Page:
Taxing questions for NUS leaders

November 11, 1994

I was disappointed to see the democratically elected president of the National Union of Students refusing to promote democratically decided policy on the funding of students in further and higher education (Opinion, THES, November 4).

NUS policy, which has the overwhelming support of affiliates, is for full maintenance grants back to 1979 levels for all students studying in post 16 education. Also NUS is commited to the full reinstatement of students into the benefit system as the only way to end student hardship.

The Commission on Social Justice proposal for an Australian-style student financial support system would increase student hardship both in amount and time -- it is worse than the Tories have given us. Jim Murphy should put his own membership of the Labour Party and support for the ideas of Tony Blair for education behind and promote the policies of those people who employ him to represent their interest not those of his political spin doctors.

If he is not prepared to do this then he should be upfront about the Labour student organisations' policy on financial support and tell people that he does support a CSJ system or graduate tax, etc.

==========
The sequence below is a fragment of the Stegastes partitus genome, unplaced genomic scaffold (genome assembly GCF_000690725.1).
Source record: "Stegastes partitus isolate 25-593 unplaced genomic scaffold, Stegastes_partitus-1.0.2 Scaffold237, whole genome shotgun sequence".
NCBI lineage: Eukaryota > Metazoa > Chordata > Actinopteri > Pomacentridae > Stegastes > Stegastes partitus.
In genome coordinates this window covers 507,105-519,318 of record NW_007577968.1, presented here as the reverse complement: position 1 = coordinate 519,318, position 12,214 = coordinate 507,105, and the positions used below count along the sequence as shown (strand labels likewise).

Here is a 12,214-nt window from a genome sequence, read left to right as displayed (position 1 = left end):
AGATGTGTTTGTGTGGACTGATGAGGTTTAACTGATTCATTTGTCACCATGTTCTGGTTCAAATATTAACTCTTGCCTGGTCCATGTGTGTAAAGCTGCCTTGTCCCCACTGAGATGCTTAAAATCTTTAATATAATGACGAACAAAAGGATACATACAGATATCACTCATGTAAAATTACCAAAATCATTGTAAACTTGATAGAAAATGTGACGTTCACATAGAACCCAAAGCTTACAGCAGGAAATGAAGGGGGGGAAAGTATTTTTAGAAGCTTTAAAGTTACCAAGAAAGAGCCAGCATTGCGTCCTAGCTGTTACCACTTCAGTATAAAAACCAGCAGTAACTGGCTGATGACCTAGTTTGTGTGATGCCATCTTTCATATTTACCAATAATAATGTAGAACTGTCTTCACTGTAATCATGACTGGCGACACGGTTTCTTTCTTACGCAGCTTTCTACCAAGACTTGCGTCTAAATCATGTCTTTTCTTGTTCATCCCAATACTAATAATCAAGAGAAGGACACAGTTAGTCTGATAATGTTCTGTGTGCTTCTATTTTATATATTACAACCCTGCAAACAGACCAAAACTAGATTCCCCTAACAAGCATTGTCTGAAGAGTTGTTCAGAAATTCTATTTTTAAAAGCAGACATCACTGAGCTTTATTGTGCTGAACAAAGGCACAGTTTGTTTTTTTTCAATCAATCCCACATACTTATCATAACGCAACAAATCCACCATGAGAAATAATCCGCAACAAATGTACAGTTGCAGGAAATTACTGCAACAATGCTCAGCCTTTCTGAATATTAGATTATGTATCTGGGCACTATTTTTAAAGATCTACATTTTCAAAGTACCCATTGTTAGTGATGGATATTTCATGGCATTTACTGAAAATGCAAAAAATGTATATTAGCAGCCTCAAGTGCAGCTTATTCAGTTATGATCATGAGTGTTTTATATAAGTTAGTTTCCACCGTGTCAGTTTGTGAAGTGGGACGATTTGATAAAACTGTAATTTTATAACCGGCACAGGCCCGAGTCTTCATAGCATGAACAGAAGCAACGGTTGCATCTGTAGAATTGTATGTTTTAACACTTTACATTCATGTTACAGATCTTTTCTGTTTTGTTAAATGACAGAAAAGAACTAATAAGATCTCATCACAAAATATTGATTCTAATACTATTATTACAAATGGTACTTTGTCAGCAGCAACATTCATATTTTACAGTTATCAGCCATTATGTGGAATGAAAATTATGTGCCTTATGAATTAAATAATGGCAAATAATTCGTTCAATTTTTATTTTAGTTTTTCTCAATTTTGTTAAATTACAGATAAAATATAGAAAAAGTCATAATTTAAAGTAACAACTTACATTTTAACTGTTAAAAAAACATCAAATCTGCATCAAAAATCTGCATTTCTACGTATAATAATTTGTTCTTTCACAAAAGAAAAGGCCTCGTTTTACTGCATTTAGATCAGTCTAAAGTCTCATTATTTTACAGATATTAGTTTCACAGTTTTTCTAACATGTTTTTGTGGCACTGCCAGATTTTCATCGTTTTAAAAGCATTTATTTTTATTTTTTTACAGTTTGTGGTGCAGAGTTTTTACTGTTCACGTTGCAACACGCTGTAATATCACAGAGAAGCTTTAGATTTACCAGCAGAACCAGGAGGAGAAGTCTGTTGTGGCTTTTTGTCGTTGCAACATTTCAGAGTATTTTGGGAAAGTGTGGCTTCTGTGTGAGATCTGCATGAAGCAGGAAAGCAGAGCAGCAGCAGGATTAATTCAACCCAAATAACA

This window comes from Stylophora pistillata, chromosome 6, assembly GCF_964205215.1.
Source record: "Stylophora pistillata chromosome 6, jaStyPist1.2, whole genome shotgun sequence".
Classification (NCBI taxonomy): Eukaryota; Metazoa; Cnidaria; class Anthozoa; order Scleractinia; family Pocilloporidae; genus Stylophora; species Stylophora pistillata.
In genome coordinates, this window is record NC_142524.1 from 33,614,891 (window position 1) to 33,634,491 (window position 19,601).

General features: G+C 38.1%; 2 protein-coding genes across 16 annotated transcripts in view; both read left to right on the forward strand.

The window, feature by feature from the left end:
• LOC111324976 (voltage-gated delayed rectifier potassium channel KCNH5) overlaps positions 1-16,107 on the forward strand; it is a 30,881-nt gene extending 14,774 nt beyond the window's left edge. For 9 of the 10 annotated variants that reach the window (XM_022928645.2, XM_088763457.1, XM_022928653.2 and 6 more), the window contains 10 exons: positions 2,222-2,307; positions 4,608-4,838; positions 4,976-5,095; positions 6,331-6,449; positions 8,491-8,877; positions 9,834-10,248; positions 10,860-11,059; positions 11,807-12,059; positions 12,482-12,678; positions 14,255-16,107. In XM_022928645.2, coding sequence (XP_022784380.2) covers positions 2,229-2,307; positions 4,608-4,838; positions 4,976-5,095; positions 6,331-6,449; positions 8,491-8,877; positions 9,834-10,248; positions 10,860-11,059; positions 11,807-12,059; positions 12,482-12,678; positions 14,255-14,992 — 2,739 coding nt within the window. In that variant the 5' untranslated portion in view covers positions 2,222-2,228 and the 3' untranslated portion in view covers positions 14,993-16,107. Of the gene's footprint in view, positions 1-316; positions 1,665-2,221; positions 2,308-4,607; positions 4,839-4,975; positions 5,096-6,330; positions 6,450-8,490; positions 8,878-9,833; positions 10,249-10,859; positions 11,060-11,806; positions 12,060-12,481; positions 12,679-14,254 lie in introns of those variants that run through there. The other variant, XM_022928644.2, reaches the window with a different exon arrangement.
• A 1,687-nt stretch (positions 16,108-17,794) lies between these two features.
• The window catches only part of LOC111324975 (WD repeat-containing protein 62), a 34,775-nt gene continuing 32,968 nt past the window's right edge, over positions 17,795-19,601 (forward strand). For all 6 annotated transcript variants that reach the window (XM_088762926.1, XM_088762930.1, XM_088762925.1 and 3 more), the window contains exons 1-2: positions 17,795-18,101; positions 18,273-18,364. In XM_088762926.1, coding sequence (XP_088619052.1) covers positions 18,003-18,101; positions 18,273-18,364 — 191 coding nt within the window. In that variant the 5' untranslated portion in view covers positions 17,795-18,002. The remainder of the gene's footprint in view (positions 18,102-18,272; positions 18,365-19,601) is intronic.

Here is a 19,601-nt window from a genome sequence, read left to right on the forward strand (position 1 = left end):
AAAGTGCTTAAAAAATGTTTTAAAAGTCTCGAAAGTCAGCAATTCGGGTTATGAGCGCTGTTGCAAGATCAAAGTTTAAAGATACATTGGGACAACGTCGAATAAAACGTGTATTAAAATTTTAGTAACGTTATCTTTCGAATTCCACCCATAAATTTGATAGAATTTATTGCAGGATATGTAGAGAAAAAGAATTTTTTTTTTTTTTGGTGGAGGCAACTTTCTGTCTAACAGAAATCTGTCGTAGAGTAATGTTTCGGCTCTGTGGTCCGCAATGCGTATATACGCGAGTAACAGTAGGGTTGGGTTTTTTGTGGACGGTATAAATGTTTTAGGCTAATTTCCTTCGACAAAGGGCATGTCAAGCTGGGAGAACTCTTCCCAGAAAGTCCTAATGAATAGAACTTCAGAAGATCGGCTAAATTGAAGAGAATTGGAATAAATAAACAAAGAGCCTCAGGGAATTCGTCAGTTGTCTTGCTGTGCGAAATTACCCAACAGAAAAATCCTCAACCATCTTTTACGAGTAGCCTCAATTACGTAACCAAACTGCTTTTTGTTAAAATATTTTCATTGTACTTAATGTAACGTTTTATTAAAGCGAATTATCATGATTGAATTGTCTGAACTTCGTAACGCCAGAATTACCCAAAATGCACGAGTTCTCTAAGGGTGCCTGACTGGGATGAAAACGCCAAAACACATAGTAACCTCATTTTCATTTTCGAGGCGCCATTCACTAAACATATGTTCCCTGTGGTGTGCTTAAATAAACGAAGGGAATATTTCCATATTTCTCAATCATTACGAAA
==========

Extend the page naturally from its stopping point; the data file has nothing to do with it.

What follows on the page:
Individual students obviously benefit from education, but more important is the benefit to the whole of society of full and equal access to education and development of a workforce which is informed and has had its horizons broadened; not a life in debt. The NUS leadership of Labour students should articulate the standing policies of NUS and actually go out to its members promoting them and organise effective campaigns against the Tories and tell its party leaders to wake up and vote for the demands of students and the majority of society.

Kevin Sexton NUS London area convenor.

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